US spy chief says Iran advancing nuclear program at ‘worrisome pace’
February 27, 2023 | 8:37am
Iranians walk past a billboard bearing the portraits of Iran’s Supreme Leader Ayatollah Ali Khamenei (L) and late supreme leader Ayatollah Ruhollah Khomeini in the capital Tehran on August 13, 2022.
AFP / Atta Kenare
WASHINGTON, United States — Iran’s nuclear program is advancing at a “worrisome pace,” CIA director William Burns said in an interview broadcast Sunday, following reports Tehran had further enriched uranium.
Iran was last known to have enriched uranium up to 60 percent purity, but a recent Bloomberg News report that International Atomic Energy Agency (IAEA) inspectors found uranium enriched to 84 percent, while strongly denied by Tehran, has sparked consternation.
Uranium enriched to around 90 percent purity is considered nuclear weapons-grade.
Iran has “advanced very far to the point where it would only be a matter of weeks before they can enrich to 90 percent, if they chose to cross that line,” Burns told CBS’s “Face the Nation,” calling the progress “quite troubling.”
He added, however, that the United States did not believe that Iran’s supreme leader, the Ayatollah Ali Khamenei, had decided to “resume the weaponization program that we judge that they suspended or stopped at the end of 2003.”
Tehran has repeatedly insisted that it is not planning to build a nuclear bomb.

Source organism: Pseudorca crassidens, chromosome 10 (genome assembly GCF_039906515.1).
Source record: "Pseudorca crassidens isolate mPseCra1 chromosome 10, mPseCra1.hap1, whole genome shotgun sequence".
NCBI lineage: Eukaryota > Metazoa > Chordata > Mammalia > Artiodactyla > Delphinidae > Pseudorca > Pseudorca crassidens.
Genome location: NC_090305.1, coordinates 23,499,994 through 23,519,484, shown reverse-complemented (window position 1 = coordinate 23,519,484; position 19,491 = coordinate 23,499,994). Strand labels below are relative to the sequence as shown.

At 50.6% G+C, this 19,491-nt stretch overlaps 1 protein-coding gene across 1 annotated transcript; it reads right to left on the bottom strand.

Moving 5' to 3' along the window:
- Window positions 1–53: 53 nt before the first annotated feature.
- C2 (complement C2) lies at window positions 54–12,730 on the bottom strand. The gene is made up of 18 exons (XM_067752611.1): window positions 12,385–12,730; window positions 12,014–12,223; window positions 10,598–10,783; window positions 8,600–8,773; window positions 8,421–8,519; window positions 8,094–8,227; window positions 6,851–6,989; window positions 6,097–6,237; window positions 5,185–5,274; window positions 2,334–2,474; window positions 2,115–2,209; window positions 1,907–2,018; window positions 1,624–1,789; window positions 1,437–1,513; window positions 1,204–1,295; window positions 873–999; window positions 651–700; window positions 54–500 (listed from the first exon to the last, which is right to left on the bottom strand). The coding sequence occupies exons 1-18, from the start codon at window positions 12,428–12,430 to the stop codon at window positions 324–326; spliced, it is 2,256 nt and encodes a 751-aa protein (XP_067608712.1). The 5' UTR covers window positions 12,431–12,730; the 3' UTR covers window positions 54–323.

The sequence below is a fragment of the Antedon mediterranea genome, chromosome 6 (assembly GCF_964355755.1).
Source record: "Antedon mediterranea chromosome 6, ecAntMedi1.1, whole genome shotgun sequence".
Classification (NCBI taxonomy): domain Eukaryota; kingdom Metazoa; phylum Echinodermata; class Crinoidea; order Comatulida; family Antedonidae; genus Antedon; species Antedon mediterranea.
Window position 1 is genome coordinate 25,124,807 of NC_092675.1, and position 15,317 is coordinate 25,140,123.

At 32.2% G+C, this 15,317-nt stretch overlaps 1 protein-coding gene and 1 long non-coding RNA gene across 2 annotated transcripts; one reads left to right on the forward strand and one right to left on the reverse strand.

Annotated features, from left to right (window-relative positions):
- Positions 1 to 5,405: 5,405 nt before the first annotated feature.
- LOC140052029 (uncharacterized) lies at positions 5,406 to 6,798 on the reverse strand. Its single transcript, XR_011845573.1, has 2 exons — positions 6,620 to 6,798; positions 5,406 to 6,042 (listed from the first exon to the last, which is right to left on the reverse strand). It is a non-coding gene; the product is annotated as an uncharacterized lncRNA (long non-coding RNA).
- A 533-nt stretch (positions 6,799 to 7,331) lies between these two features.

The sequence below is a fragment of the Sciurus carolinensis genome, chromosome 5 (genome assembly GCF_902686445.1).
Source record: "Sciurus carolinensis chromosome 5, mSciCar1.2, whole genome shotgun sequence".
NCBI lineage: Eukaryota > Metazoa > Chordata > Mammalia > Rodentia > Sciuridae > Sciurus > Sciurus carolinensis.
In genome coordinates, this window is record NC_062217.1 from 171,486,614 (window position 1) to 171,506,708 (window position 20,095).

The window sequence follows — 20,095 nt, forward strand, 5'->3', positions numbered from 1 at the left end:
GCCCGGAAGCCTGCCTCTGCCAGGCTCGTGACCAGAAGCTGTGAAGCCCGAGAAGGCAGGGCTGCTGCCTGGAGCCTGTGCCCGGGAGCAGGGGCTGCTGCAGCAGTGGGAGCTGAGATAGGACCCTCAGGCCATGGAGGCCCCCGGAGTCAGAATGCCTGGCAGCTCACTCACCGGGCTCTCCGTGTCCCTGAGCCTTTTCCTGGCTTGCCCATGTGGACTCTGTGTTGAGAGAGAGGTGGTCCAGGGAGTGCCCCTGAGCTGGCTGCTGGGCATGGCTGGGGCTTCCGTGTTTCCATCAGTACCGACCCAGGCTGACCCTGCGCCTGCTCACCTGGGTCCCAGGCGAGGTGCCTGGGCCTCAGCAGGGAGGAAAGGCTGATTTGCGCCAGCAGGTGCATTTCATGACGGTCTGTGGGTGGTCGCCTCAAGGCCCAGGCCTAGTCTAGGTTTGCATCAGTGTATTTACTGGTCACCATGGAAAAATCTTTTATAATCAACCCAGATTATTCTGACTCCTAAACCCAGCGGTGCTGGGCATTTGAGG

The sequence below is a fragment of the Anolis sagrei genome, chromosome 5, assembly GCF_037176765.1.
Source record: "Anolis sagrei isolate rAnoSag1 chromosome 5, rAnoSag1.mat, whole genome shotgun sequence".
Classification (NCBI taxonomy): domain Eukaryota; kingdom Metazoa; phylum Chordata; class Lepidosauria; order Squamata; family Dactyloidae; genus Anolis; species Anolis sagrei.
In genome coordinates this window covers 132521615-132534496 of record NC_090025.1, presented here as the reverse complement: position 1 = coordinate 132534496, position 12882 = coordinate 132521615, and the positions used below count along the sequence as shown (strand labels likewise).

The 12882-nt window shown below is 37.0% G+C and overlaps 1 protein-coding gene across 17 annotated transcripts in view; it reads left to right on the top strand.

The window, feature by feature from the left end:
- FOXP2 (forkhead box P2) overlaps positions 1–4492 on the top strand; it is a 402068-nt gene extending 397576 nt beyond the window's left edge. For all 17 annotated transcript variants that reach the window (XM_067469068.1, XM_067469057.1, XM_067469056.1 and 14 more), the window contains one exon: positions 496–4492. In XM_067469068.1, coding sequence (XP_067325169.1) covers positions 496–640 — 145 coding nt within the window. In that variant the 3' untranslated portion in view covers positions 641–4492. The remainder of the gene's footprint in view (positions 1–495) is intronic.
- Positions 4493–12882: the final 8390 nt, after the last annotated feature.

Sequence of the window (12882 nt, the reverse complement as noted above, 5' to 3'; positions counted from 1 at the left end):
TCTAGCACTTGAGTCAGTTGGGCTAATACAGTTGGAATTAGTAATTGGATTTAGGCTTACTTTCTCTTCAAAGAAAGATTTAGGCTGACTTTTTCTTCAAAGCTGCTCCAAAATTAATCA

A multi-nation 2015 accord promised Iran sanctions relief in exchange for cutting back its nuclear program.
But Iran started stepping up its nuclear activities in 2019, a year after the United States under then-president Donald Trump pulled out of the landmark deal and reinstated sanctions. Negotiations to revive the accord have stalled.
Burns said Iran was “still a ways off… in terms of their ability to actually develop a weapon” but said advancements in enrichment and missile systems that would be able deliver a nuclear weapon are “growing at a worrisome pace.”
Another point of concern is that Russia is proposing to help Iran’s missile program, Burns noted, reiterating as well the US belief that Moscow is also considering sending fighter jets to Iran.
Russia and Iran have expanded their military cooperation, with Tehran shipping growing quantities of weaponry to Moscow for use in the invasion of Ukraine.
The two states’ cooperation is “moving at a pretty fast clip in a very dangerous direction,” Burns said.
“That creates obvious risks not only for the people of Ukraine — and we’ve seen the evidence of that already — but also risks to our friends and partners across the Middle East as well.”